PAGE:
Coronavirus in Africa: The continent's biggest airline reduces flights to China as death toll hits 1,000

Travelers getting screened for the coronavirus infection at the Addis Ababa airport  (EPA-EFE/Shutterstock)
  • The coronavirus continues to spread at a fast pace from Wuhan, China.
  • There are now over 40,000 confirmed cases in more than 25 countries/territories including mainland China and 1,016 deaths caused by the outbreak.
  • With these many cases and deaths, Africa is stepping up its security and health measures.

The deadly coronavirus has been detected in many parts of the world excluding Africa and South America.

However, the continent's extensive trade links with China make it susceptible to the outbreak since it usually involves people who have traveled to the affected country.

This is why many African airlines are responding to this deadly threat by suspending trips to China. All except Ethiopian Airlines, the largest airline on the continent.

Speaking with the local media, the airline’s chief executive, Tewolde Gebremariam said, “Ethiopian Airlines serves countries in good and bad times. China has a strong trade and investment relationship with Africa, and Ethiopian Airlines is the major carrier that links China with many African countries."

He added, " If we stop flights to China, we break that relationship. Today, if we are not going to fly to China, China and Africa are going to be completely disconnected. We have to take maximum precautions, but stopping flights is not one of them.”

This was last week. As of today, February 11, 2020, there have been a total of 1,016 deaths and 2,478 new confirmed cases in mainland China.

Following the growing spread of the deadly virus, Quartz Africa reports that Ethiopian Airlines has cut down its February 2020 flights from selected Chinese towns by 33%. They are Addis Ababa to Beijing, Chengdu, Guangzhou and Shanghai.

Kenyan President Uhuru Kenyatta has publicly appealed to the airline to suspend flights to China.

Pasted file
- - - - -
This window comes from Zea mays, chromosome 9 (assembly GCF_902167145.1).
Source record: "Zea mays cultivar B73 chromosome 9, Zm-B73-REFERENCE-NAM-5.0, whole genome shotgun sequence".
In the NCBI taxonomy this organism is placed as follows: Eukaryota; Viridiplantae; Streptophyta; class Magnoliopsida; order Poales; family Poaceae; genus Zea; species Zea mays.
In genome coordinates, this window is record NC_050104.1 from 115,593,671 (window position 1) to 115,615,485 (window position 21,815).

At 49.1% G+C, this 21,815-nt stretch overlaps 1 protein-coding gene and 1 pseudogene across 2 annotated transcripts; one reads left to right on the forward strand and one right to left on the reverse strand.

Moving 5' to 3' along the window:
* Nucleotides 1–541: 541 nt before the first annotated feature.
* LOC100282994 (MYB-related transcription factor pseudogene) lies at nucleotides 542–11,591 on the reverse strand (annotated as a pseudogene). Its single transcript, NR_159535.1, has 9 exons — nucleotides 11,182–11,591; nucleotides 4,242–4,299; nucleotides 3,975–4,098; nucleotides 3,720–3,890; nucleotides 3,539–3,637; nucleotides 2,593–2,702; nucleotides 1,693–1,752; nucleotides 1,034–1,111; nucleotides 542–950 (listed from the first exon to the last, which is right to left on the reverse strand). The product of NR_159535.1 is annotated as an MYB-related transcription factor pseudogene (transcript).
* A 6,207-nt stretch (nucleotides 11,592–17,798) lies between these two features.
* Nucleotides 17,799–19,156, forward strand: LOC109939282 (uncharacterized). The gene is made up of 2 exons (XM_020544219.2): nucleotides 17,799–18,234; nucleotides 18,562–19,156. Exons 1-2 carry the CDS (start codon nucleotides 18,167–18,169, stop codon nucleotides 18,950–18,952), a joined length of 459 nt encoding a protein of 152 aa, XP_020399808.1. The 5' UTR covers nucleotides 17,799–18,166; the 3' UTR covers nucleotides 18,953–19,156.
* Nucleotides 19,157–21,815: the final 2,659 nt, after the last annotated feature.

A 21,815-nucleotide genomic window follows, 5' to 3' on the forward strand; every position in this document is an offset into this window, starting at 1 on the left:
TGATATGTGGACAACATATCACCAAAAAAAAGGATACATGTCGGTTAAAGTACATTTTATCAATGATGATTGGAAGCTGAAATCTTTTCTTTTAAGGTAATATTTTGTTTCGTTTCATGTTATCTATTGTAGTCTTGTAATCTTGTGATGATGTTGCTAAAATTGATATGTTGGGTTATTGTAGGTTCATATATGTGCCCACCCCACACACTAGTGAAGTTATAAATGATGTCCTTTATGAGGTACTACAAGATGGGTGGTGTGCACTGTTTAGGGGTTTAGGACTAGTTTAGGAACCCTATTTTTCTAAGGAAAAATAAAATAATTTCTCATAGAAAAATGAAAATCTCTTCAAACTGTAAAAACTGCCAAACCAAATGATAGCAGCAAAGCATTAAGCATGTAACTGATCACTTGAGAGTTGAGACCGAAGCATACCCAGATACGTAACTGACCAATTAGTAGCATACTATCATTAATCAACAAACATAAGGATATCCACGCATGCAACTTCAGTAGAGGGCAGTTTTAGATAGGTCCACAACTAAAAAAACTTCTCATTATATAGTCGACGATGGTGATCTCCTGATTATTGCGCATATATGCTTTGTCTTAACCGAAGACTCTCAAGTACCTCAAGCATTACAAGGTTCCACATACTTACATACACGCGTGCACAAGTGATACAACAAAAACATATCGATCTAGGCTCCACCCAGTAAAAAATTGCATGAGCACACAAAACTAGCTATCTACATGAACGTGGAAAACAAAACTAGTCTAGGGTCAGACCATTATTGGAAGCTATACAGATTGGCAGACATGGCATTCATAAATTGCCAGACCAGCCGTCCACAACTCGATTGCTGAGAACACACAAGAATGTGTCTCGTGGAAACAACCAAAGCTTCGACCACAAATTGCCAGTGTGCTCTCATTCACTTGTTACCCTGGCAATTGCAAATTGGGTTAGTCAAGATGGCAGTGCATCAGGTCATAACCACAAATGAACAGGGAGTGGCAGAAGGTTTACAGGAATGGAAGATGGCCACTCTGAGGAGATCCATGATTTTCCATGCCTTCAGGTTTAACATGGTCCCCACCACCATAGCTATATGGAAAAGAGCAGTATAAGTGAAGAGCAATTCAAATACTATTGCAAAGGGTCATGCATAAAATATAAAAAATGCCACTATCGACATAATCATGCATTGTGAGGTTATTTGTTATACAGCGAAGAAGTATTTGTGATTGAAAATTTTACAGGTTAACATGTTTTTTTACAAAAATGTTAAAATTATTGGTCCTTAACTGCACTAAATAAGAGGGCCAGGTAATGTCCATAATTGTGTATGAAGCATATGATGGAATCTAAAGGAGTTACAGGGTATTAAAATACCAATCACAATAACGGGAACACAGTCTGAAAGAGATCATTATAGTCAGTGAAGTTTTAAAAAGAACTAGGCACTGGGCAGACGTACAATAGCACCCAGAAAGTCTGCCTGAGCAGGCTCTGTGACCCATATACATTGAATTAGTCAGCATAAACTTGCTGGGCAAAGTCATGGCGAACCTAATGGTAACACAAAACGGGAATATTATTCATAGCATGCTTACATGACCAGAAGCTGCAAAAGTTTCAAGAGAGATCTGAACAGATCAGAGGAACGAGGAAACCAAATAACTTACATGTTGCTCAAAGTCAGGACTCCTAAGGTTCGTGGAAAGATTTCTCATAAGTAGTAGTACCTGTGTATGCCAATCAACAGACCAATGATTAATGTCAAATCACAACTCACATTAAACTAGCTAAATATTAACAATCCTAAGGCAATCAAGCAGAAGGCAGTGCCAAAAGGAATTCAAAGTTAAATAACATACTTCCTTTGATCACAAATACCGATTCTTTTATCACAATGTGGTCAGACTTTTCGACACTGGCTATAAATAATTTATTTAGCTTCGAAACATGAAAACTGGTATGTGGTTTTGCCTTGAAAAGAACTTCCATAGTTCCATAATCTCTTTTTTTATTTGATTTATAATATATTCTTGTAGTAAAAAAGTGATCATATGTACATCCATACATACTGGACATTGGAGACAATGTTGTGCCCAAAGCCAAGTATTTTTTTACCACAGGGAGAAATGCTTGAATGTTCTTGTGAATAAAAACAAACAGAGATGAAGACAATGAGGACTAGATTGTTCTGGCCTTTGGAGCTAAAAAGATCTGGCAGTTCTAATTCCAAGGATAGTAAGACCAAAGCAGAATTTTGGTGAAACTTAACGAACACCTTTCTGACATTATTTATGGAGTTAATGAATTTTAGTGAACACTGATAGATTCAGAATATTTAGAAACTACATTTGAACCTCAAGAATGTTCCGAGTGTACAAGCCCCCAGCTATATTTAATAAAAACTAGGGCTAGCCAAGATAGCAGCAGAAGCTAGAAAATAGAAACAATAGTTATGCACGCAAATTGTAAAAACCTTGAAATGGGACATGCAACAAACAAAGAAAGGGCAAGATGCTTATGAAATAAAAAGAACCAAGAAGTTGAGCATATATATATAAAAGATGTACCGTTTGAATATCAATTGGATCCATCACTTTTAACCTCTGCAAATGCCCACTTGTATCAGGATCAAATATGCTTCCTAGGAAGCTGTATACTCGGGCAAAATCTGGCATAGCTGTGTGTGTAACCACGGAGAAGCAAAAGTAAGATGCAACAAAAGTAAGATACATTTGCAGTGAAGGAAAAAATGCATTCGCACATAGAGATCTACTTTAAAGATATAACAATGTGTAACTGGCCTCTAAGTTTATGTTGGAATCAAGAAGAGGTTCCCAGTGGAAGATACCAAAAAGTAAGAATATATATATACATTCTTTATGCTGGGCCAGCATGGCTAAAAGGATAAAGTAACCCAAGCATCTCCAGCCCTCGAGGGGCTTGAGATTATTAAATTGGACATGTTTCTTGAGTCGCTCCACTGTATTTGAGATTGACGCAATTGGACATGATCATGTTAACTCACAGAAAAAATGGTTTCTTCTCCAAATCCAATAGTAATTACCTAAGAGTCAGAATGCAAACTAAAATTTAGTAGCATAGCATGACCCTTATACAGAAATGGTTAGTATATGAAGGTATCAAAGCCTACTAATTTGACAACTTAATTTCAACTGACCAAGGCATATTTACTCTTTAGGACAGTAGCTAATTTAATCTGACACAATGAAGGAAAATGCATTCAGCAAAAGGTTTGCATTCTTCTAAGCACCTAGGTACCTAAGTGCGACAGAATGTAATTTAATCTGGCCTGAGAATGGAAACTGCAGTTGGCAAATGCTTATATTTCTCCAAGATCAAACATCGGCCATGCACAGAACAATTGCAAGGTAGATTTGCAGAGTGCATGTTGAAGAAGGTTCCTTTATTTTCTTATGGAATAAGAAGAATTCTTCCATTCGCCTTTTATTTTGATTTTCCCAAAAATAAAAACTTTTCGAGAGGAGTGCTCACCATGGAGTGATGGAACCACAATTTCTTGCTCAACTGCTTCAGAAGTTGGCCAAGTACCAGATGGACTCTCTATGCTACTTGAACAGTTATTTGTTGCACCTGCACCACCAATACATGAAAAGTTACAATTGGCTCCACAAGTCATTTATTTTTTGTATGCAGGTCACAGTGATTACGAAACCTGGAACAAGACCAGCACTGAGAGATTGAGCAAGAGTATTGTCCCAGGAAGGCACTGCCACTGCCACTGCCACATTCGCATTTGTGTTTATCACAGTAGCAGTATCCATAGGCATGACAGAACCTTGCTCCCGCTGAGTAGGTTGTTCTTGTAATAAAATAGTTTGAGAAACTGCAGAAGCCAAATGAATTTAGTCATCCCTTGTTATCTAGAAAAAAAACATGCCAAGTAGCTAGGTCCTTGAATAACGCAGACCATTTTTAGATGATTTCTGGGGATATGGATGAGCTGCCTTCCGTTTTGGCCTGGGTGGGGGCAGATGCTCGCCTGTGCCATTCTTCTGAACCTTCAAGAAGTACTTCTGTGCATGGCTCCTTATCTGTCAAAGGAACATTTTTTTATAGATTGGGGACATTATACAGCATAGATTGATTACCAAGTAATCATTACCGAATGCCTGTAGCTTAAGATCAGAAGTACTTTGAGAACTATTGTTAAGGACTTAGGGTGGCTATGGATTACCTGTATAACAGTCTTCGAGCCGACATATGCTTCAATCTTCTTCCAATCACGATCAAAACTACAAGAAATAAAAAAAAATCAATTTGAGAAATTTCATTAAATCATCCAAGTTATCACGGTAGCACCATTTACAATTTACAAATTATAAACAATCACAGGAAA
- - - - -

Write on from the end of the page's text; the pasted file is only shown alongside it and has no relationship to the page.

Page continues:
“Our worry as a country is not that China cannot manage the disease. Our biggest worry is diseases coming into areas with weaker health systems like ours,” he said. “It has nothing to do with our relationship with any country. It’s about protecting our people from the risk of infection.”

For now, there are several suspected cases but Africa is yet to record a confirmed case of the deadly virus.

According to Dr Michel Yao, World Health Organization (WHO) Africa’s Emergency Operations Manager, the continent is still preparing for the outbreak.

Many African countries like Senegal and Libya have stepped up their efforts to stop the spread of the virus especially at their points of entries.

WHO Director-General Tedros Ghebreyesus also said “WHO is working to keep laboratories with the capacity to rapidly diagnose cases. Without vital diagnostic capacity, countries are in the dark as to how far the virus has spread.”

The main signs of the pneumonia-like illness are fever (high temperature), cough shortness of breath and breathing difficulties.

Your best chance of reducing your risk of getting the virus remains frequent hand washing with soap or gel, avoiding close contact with people who are ill and your eyes, nose and mouth.

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